Cabinet minister David Gauke: Triple lock on state pension could be gone in 10 years
The Conservatives could go into the next general election with a fresh pledge to scrap the triple lock guaranteeing a decent rise in the state pension every year, new Work and Pensions Secretary David Gauke has revealed.
He said it was unfair that increasing amounts of state spending would continue to go towards older people at the expense of younger voters.
And he suggested the policy - which guarantees the pension goes up by at least 2.5% a year - could be gone within a decade.
The Conservatives went into the election pledging to scrap the triple lock after 2020, but it was dumped from yesterday's Queen's Speech after Theresa May lost her majority at the election.
At a Westminster lunch this afternoon, Mr Gauke was asked how long the current arrangement could stay in place.
He said: "If you look at what the triple lock does, it has a ratchet effect because pensions go up by either inflation or earnings - over a period of time it will mean that a greater and greater share of GDP goes towards paying the state pension, even without any increases in pensioner numbers.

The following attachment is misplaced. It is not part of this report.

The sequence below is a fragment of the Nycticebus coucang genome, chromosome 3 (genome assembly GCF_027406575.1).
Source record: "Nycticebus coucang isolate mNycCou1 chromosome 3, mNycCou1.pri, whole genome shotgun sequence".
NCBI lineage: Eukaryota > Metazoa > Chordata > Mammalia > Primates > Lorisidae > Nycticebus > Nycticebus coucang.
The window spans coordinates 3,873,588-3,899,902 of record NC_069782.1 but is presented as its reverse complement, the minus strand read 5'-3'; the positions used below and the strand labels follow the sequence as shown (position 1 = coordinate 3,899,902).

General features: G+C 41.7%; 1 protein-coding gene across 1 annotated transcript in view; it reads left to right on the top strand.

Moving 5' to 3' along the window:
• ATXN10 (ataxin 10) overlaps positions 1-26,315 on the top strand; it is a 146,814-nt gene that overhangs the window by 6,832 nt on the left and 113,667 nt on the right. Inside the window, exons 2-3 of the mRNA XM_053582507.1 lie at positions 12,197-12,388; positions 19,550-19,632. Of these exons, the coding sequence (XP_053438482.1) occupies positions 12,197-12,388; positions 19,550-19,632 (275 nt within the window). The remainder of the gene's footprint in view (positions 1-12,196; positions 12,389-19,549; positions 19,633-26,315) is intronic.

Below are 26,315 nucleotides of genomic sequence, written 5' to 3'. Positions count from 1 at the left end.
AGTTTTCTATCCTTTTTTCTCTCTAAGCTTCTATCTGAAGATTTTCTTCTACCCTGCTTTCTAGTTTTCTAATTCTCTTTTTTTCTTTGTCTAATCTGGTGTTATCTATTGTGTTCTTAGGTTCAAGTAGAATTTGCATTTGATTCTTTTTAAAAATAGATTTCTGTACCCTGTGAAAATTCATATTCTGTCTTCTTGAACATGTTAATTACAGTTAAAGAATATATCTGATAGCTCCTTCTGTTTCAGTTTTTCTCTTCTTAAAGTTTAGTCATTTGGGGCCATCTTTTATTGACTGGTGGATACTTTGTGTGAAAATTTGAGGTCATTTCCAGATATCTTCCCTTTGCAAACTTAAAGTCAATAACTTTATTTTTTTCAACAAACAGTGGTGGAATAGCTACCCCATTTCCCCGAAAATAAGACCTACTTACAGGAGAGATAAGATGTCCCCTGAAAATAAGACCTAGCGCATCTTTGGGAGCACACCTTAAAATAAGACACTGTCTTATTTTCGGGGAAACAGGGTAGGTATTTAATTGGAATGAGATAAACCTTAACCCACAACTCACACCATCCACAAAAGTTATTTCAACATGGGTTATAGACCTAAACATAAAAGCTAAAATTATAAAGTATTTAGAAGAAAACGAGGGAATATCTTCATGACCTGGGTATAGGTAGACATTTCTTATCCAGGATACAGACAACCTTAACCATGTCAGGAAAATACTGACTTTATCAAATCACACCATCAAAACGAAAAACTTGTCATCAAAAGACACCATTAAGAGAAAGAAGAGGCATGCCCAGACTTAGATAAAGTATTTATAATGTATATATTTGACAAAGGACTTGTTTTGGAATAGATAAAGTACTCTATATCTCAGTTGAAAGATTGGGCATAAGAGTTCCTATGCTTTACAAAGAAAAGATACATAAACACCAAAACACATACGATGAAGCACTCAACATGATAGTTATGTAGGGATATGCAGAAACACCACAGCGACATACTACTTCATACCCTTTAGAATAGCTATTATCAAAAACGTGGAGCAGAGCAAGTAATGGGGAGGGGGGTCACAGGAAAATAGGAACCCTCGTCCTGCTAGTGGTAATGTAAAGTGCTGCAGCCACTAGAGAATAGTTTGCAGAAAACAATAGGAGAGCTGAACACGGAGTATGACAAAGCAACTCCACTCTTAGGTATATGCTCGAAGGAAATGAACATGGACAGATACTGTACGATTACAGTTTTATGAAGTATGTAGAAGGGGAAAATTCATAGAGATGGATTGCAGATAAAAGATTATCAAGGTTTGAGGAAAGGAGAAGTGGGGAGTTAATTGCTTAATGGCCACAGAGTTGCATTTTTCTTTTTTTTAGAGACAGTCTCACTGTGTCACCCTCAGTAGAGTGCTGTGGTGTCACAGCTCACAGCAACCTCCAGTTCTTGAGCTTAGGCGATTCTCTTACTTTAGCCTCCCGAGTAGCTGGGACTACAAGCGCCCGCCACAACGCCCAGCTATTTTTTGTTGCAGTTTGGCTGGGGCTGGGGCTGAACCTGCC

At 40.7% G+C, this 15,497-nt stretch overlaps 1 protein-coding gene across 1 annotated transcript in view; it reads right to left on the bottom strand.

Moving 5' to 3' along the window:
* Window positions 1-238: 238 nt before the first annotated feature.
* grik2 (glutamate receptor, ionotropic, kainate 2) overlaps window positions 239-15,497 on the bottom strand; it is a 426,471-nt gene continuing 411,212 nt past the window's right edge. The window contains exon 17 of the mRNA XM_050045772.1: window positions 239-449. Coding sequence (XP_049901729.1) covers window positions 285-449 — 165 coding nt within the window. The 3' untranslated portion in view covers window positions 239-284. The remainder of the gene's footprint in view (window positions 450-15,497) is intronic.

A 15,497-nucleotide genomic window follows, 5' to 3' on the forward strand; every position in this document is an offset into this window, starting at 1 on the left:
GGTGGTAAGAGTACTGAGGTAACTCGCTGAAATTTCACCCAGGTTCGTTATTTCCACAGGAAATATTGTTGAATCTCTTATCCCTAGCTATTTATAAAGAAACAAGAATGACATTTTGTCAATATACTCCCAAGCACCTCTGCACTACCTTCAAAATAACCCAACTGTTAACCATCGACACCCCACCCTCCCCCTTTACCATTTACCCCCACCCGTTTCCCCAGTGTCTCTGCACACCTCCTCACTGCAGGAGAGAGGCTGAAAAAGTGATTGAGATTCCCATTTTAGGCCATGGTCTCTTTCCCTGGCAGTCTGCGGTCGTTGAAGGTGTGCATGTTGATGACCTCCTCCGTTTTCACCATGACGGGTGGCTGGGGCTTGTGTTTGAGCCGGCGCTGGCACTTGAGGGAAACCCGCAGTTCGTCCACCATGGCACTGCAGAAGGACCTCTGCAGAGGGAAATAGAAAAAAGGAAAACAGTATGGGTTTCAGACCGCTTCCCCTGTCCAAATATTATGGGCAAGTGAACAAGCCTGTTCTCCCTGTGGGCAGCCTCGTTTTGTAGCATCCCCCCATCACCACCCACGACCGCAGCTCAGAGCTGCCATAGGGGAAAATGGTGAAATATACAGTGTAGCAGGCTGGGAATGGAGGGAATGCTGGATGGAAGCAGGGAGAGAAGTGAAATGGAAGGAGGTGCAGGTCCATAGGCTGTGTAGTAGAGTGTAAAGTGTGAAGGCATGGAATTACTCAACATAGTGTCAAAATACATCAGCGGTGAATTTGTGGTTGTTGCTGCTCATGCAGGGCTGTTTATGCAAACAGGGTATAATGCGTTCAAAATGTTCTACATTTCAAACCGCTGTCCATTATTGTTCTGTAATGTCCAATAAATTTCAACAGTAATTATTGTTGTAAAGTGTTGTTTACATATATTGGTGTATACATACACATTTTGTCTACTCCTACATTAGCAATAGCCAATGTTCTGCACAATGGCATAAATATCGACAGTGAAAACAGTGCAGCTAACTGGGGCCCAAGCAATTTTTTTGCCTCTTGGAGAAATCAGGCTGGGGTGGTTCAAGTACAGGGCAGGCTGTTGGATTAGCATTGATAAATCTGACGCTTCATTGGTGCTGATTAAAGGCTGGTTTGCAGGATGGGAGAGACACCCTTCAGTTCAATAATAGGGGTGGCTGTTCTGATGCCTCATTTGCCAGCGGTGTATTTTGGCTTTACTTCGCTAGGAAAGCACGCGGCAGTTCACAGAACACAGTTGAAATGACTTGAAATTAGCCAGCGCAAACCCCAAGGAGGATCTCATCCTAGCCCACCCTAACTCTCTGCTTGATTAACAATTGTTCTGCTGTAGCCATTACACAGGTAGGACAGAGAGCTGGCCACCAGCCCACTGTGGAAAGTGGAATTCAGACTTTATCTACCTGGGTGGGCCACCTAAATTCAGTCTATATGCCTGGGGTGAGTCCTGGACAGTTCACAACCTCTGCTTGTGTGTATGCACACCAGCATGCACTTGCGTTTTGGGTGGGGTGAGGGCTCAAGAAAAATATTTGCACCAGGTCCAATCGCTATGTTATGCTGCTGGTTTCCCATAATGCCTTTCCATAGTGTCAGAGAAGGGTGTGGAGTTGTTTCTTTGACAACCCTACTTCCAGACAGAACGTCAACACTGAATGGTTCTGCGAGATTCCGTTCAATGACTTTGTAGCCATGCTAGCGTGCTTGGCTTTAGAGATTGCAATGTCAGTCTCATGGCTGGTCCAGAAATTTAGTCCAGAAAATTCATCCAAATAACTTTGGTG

"Another way of putting it is a smaller and smaller percentage of GDP goes to non-pensioners. Do I think in 10, 20, 30 years time we will still have a triple lock, I cannot see in all honesty how we can."
The minister - who served in the Treasury for seven years before moving to the Department for Work and Pensions - also suggested that the long-running freeze on state benefits will also have to continue as the Government tries to bring down public spending.
He said: "It's worth noting that what looks likely to happen with inflation is that we are seeing the consequences of the fall in the pound feeding through. The Bank of England anticipates that it will peak towards the end of this year and start falling. We don't appear to be in a period where we are entering into a sustained period of inflation, so at the moment the evidence doesn't suggest that we're going to go through a three-year period of high inflation.
"With that in mind, and given where we are with the public finances, I would expect the benefit freeze to continue."